There are many times where indications of oversubscription or excessive load on a firewall or a network device are not enough to prove if oversubscription is really happening. Also, it is often confusing how to identify and solve such issues. This document will present the basic troubleshooting steps that someone needs to take in order to pinpoint an oversubscription problem on a Cisco ASA firewall and will propose potential solutions to overcome it. The corresponding document for the FWSM is located here.
The most important aspect of solving an oversubscription issue is its identification. Network engineers will often incorrectly attribute network problems to excessive traffic which leads devices like the firewalls to be wrongly considered as the bottleneck. Other times they will focus on other parts of the network in cases were the firewall processing power is not enough to handle the traffic. There can be multiple indications of load problems on firewall devices and putting them together will help us understand if traffic is indeed the reason of the problem or if we should focus elsewhere. That is what this section will try to describe.
2.1 Problem nature
Oversubscription almost never occurs by itself. It will most of the times be presented as another network problem that results from it. Such often include packet loss, slow response or drops. In general, an oversubscribed device that can't handle the load will inevitably drop some packets. Packet drops will affect sensitive applications or will cause TCP re-transmissions and affect the user experience by making transactions look as if they are taking more time to complete. If we wanted to summarize the problems that occur due to excessive load we would describe them as network degradation. Of course, someone must be careful and NOT attribute all problems that fall under the "degradation umbrella" as load issues. The indications we will present below will help more on identifying if such issues should be attributed to excessive load.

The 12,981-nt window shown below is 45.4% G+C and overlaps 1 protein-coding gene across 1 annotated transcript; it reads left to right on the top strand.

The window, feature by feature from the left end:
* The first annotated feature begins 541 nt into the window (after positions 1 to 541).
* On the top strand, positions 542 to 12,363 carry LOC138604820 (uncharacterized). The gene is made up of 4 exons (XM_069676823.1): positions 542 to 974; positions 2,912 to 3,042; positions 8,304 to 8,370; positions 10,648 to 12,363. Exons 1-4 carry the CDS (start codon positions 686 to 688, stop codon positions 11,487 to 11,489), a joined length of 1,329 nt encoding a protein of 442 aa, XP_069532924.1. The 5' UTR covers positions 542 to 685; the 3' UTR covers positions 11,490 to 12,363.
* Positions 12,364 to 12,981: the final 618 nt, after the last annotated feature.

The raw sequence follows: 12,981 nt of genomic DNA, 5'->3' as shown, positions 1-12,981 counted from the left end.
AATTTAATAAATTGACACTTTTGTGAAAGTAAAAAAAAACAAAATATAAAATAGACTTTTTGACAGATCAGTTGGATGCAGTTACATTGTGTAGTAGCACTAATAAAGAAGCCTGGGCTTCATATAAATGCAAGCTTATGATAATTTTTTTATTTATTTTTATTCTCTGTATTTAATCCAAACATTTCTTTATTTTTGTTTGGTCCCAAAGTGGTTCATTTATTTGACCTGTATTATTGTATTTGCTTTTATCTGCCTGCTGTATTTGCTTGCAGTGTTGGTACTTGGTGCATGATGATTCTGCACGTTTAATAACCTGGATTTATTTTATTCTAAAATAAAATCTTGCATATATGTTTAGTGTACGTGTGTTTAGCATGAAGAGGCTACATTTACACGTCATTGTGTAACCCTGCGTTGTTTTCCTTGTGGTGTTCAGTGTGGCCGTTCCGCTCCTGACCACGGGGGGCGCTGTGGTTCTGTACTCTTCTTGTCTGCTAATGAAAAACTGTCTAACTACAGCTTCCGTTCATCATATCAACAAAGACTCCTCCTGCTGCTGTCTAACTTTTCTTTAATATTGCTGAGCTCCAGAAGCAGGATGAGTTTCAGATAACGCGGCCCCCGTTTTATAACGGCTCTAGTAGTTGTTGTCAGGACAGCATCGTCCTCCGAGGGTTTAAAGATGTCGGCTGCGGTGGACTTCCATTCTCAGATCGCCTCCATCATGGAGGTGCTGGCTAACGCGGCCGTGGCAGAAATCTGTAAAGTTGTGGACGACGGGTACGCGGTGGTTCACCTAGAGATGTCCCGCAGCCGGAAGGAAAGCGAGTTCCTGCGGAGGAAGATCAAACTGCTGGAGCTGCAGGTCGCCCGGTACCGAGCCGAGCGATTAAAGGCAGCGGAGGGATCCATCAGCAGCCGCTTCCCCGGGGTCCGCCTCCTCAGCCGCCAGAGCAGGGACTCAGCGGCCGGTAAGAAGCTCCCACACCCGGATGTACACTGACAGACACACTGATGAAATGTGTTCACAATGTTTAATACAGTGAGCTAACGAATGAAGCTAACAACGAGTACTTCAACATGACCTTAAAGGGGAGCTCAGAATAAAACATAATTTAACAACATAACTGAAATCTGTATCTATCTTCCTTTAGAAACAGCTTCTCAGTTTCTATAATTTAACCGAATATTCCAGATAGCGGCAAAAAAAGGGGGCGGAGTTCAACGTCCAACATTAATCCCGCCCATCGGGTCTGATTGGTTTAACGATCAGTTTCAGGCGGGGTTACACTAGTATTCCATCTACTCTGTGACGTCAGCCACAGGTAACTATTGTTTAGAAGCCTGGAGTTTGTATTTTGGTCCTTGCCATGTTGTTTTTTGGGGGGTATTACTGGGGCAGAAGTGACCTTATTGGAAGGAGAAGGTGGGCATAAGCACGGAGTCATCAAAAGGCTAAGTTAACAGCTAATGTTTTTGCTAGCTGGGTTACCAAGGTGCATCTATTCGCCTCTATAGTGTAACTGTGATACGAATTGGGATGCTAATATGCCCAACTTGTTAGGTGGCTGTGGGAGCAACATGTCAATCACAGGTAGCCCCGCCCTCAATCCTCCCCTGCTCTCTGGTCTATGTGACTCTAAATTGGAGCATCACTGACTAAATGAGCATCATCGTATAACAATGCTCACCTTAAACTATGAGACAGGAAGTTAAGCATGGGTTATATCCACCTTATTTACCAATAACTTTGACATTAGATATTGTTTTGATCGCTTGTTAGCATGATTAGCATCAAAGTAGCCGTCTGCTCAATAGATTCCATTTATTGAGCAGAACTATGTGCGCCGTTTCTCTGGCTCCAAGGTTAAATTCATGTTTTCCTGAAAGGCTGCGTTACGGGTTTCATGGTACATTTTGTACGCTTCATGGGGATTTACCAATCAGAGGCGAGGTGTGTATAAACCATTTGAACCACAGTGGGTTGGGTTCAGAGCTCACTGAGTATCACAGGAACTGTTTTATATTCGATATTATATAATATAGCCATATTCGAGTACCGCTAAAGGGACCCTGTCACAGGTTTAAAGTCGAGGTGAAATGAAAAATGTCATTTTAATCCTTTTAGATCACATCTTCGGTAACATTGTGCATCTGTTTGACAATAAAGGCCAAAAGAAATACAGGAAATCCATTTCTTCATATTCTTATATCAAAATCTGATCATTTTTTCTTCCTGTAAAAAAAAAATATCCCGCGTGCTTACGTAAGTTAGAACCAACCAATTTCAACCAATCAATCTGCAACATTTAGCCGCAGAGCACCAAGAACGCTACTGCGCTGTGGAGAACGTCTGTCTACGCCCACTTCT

A "busy" firewall device will almost always show it on its CPU. We can check the CPU use with the command "show cpu".
ASA# show cpu
CPU utilization for 5 seconds = 14%; 1 minute: 10%; 5 minutes: 10%
A CPU ranging above 80%-90% could indicate high traffic load. As a side note, the "show cpu profile".can also be provided to TAC so that they will be able to identify the processes that the CPU is spent.
Also, CPU hogs can show when the CPU is too busy to pull packets off the line:
Interface overruns, no buffer and underruns often show that the firewall cannot process all the traffic it is receiving on its NIC. Overruns and no buffers indicate that input traffic is too much on a given interface. The interface maintains a receive ring where packets are stored before they are processed by the ASA. If the NIC is receiving traffic faster than the ASA can pull them off the receive ring, the packet will be dropped and either the no buffer or overrun counter will increment. Underruns behaviour similarly but deal with the transmit ring instead.
Next it is worth checking the traffic that the device is seeing. We need to clear the traffic ("clear traffic" command) statistics before checking them ("show traffic" command). We are doing that because we want to see the traffic while the problem is occurring and thus be able to tell if load is related to the problem investigated. Looking the aggregate traffic output from "show traffic" carries information since the last reload or the last time the counters were cleared, so it will not help us identify how much traffic the box is seeing for the time we are troubleshooting. After the "clear traffic" we let the box collect statistical information for 2-5minutes and we do "show traffic" to get the traffic the interfaces saw.
Monitoring tools and Netflow can also help on identifying traffic and connection rates.
We can then calculate the aggregate throughput the device is passing by examining the traffic that all physical interfaces saw (output of "show traffic") and we will be able to understand if it is being pushed to its limits. In order to do that we need to check the device specs: